These folks believe in accessibility! I am not aware of any formal accessibility policy, however.
The web site is educational in nature and aimed at two audiences, existing members and potential new members or allies. It describes their legislative intiatives and political actions and from time to time suggests activities. Its staff is small, consisting of one full time, some voluvnteers, and "loaners" from member organizations as needed.
The ceo-ct.org web site is low-budget, designed and implemented, in consultation with volunteers, by staff -- for whom learning html was not a priority. The purpose of the policy is to ensure that the site can be made fairly accessible without putting a great deal of time into it.
In addition to making the site more accessible to people who use assistive or alternate technology, the policy guidelines may contribute to providing a consistent appearance to the site and make subsequent updates less demanding. Making this effort will also help ensure that the organization's own behavior is consistent with its goals, ie., that it considers needs of community members in what it does; this is exactly what it asks of coporations.
In pursuit of this goal, the html and css should both validate. The site should:
As a practical matter, CEO webmasters should pass the test set forth in the Section 504 checklist, although presently it is not required to. This checklist is helpful in that it tells what to do and, by way of contrast, what NOT to do.
It is understood that, this being a very small organization, this is a goal, not a requirement.
One aspect that to me makes it less useful is that it ignores what appears to be actual HWG policy. For example, it urges the use of client-side rather than server-side image maps - but I couldn't find any image maps on the site. In fact, the only images I have found are the Guild logo and valid-code logos --and oh, yeah! the Guild tee shirts.
Guild pages provide a nice examaple of how to create a navigation bar without images. If it is in fact a policy to use as few images as possible, the Policy should say so, as it does regarding the use of frames.
There are a couple of additions that could be made:
According to the April 2000 U.S. Attorney General report on the state of federal accessibility:my source: , Cynthia Waddell and Mark UrbanData provided by the agencies suggest that the majority of agencies that continue to handle IT accessibility issues exclusively on an "ad hoc" or "as needed" basis, instead of integrating accessibility into the development and procurement of their mainstream IT products. Many IT officials hold the mistaken belief that persons with disabilities can always be accommodated upon request by using widely available assistive technology devices (e.g., screen readers, screen enlargers, volume control apparatuses, pointing devices that serve as alternatives to a computer mouse, voice recognition software, etc.) in conjunction with mainstream technology applications. Indeed, the goal of section 508 is to ensure that the agency will always be able to provide reasonable accommodations. Without adequate planning, however, the possibility of providing an accommodation to person with a disability may be foreclosed…. Use of an "ad hoc" or "as needed" approach to IT accessibility will result in barriers for persons with disabilities. A much better approach is to integrate accessibility reviews into the earliest stages of design, development, and procurement of IT. Once an accessible IT architecture is established, then and only then can persons with disabilities be successfully accommodated on an "as needed" basis.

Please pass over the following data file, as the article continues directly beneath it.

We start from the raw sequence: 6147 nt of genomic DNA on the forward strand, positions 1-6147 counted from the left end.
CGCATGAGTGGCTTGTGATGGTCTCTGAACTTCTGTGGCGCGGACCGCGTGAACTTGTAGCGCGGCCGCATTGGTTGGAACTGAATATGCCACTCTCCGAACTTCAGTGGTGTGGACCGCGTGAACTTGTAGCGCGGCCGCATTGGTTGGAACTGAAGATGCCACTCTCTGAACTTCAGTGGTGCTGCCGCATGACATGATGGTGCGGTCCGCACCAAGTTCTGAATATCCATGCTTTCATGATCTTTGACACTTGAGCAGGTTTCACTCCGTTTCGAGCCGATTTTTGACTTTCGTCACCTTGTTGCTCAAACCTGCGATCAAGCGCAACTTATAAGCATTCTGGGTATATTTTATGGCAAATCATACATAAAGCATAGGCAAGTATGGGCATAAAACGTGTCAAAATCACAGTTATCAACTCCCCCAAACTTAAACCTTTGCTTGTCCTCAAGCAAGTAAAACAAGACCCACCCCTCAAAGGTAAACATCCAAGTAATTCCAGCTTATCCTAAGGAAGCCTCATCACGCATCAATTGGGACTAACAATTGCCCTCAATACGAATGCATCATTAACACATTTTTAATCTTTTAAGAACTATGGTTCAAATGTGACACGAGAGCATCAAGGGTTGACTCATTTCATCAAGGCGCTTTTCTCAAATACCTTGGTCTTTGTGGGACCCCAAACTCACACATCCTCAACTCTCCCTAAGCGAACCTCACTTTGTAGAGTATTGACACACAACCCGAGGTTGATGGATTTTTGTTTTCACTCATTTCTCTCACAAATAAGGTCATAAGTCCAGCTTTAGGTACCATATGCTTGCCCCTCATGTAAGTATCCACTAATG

How do you deal with legacy pages and sites? Are there deadlines, grandfather clauses, exceptions, or priorities for retrofitting?
What about editor programs, tools, or testing software? Do you want to mandate the use of Bobby, or anything else? Are there required editors, or any requirements related to the Authoring Tool Accessibility Guidelines such as "web designers must use a Single-A ATAG compliant tool"? Remember, you're writing this (theoretical) policy so you can demand whatever you like.
Anything else you want to include in your policy is fine. Are there extensions beyond WCAG Single-A or Double-A that you think are "must-haves"? Or even things not covered by WCAG at all? Feel free to get creative.
Write up a policy which answers the questions above (but not strictly in a question-by-question format! make it look semi- authentic) and then post the URL or the essay here.
Legalese is not really necessary; feel free to write colloquially if you like, assuming your audience is fellow web developers.
Note: If you're putting it on a public web site and it is not really the policy of your site, be sure to label it with a disclaimer. I say this from experience; it's very possible that your page could end up being indexed by a search engine and mistaken for "the real thing" if you're not careful!
Also -- some of you may feel the desire to actually adopt the policy you write on your web sites, or encourage the policy-setters at your site to do so. While this is a great thing and likely would make your ol' teacher proud of you, I'm again stressing that it is not your assignment to change policy at your place of work, your personal site, or whatever, just to write whatever you feel is an appropriate policy based on what you've learned in this course so far. That said -- everyone be sure to enjoy this!